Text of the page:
16 Days of Activism: Violence impacts how we dress, how we act and where we go.

Angela, 20, Guide Leader, South Africa

The impact of violence and the fear of violence on women and girls in South Africa has shaped the way we dress, the way we act, when we go out and who we go out with. It affects even very simple tasks, such as going to the restroom.  Personally, I do not like to show off a lot of skin for fear of attracting attention to myself. I don’t walk around at night, and I wouldn’t ever go into a public bathroom by myself.  

I know many girls who experienced sexual assault, or molestation at a young age. Because these issues affect so many girls and young women, the fear of violence is constant. It leads to thoughts of, “what if I am being followed” and “what if he doesn’t listen when I say no”.  This fear holds people back. It has led me to try to blend into the crowd, so as to not draw any attention from anyone.

Violence on campus

When dating violence hasn’t happened to you directly, it can be easy as a young woman in South Africa to feel comfortable and stay ignorant to the scale of the issue. 

During my first year at Rhodes University, my eyes were definitely opened. Large-scale protests against rape-culture took place, sparking debate and discussion across the country. Although I knew of how unsafe it can be on campus for women, I didn’t quite fathom the severity of these issues until the protests took place. Since these protests I’ve also become more and more aware of ‘subtle violence’ – constant catcalling that makes you feel unsafe. 

16 Days of Activism - Angela - South Africa

Speaking out to stop the violence

Taking part in the World Association of Girl Guides and Girl Scouts’ Voices Against Violence training also opened my eyes to the scale of the issue, and how damaging violence and the fear of violence is for girls and women. Voices Against Violence is a non-formal curriculum which empowers girls and young women to understand and assert their rights - and supports them to recognise violence and negotiate healthy relationships. 

I’m a volunteer leader with a Guide group for girls aged 10 – 14 in Boksburg, South Africa. I want to support the girls in my group to understand issues around violence. I want them to feel safe and free to be themselves.  Running the Voices Against Violence sessions with them is an important part of this.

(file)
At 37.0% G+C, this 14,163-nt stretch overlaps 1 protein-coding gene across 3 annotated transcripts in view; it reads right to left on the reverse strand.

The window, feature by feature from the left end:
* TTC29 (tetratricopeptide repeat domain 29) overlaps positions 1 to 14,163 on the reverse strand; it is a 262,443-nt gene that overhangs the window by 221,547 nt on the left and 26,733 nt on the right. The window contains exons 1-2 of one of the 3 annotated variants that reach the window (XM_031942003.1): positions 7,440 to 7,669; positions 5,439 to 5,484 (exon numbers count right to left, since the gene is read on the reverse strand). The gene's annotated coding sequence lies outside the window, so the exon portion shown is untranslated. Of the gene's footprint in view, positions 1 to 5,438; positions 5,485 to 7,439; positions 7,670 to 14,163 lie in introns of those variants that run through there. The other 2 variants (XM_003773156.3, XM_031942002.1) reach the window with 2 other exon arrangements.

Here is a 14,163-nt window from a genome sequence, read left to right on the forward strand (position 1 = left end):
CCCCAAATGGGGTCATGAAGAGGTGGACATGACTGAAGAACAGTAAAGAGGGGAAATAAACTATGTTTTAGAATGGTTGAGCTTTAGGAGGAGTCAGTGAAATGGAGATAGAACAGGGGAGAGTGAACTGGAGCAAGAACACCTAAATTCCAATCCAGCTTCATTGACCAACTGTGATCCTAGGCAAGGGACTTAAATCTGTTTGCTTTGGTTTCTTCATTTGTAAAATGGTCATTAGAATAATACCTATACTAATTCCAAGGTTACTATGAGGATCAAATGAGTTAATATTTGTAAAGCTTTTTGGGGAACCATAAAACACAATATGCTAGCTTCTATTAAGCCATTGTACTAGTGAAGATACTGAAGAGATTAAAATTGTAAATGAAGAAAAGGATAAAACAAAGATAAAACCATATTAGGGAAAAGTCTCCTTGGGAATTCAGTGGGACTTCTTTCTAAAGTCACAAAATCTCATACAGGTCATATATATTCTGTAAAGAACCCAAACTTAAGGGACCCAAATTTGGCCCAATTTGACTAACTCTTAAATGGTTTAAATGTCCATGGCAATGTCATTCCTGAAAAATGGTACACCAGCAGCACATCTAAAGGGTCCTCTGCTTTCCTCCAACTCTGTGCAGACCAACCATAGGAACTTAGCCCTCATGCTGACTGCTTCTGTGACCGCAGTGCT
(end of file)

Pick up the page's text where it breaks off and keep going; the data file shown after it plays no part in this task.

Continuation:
Tackling dating violence

Alongside this curriculum, Girl Guides South Africa are beginning work to raise awareness of dating violence across the country. Dating violence is a really important issue in South Africa because often women do not know where the line is between loyalty and staying with someone toxic. 

This important issue has been ignored. Talking about dating violence can seem taboo, which leads to victims being silenced by fear – both fear of their partners, and a fear of not being believed by others.

Victim blaming is a big problem in our society. Often women are asked what they did to provoke violence instead of questioning the person who has treated them like this. Women often feel as though the violence they face is their fault.

Being the target of violence is never a girl’s fault  

I want women to realise that violence is never their fault, no matter what they wear or how they act. They don’t owe anyone anything. 

In South Africa we see people manipulating and coercing women into situations they would rather not be in, or taking advantage of women who are intoxicated or even drugged. Society makes women feel guilty by telling them that had they done something differently this could have been prevented. 

I want every woman to know that this is not true. Violence is not their fault, regardless of what people say.

To find out more about how the World Association of Girl Guides and Girl Scouts is working to stop violence against women and girls visit: https://www.wagggs.org/en/what-we-do/stop-the-violence/16-days-activism/

Share this page